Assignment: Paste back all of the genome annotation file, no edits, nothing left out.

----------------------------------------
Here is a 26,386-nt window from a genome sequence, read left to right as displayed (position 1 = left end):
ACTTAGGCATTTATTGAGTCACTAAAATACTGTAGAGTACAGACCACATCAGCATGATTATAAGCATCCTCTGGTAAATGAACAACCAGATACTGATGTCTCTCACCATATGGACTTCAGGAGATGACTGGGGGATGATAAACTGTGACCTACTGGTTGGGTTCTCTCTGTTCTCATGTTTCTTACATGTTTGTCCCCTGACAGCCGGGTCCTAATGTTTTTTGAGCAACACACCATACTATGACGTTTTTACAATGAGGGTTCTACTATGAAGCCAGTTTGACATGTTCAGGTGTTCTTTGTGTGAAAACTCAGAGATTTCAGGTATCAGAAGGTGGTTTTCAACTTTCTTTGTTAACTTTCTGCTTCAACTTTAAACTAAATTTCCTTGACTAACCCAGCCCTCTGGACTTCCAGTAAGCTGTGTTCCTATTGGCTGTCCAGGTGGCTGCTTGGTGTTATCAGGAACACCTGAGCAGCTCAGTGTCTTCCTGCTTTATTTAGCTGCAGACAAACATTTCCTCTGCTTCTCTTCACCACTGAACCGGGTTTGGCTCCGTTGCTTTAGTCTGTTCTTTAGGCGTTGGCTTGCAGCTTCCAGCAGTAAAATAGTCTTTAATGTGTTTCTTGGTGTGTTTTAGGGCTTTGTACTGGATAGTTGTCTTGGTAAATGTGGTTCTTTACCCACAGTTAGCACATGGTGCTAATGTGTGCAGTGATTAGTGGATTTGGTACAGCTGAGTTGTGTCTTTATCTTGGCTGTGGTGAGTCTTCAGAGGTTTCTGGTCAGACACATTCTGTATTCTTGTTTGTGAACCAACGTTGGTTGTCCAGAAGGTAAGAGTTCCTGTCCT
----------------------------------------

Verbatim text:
Here is a 26,386-nt window from a genome sequence, read left to right as displayed (position 1 = left end):
ACTTAGGCATTTATTGAGTCACTAAAATACTGTAGAGTACAGACCACATCAGCATGATTATAAGCATCCTCTGGTAAATGAACAACCAGATACTGATGTCTCTCACCATATGGACTTCAGGAGATGACTGGGGGATGATAAACTGTGACCTACTGGTTGGGTTCTCTCTGTTCTCATGTTTCTTACATGTTTGTCCCCTGACAGCCGGGTCCTAATGTTTTTTGAGCAACACACCATACTATGACGTTTTTACAATGAGGGTTCTACTATGAAGCCAGTTTGACATGTTCAGGTGTTCTTTGTGTGAAAACTCAGAGATTTCAGGTATCAGAAGGTGGTTTTCAACTTTCTTTGTTAACTTTCTGCTTCAACTTTAAACTAAATTTCCTTGACTAACCCAGCCCTCTGGACTTCCAGTAAGCTGTGTTCCTATTGGCTGTCCAGGTGGCTGCTTGGTGTTATCAGGAACACCTGAGCAGCTCAGTGTCTTCCTGCTTTATTTAGCTGCAGACAAACATTTCCTCTGCTTCTCTTCACCACTGAACCGGGTTTGGCTCCGTTGCTTTAGTCTGTTCTTTAGGCGTTGGCTTGCAGCTTCCAGCAGTAAAATAGTCTTTAATGTGTTTCTTGGTGTGTTTTAGGGCTTTGTACTGGATAGTTGTCTTGGTAAATGTGGTTCTTTACCCACAGTTAGCACATGGTGCTAATGTGTGCAGTGATTAGTGGATTTGGTACAGCTGAGTTGTGTCTTTATCTTGGCTGTGGTGAGTCTTCAGAGGTTTCTGGTCAGACACATTCTGTATTCTTGTTTGTGAACCAACGTTGGTTGTCCAGAAGGTAAGAGTTCCTGTCCT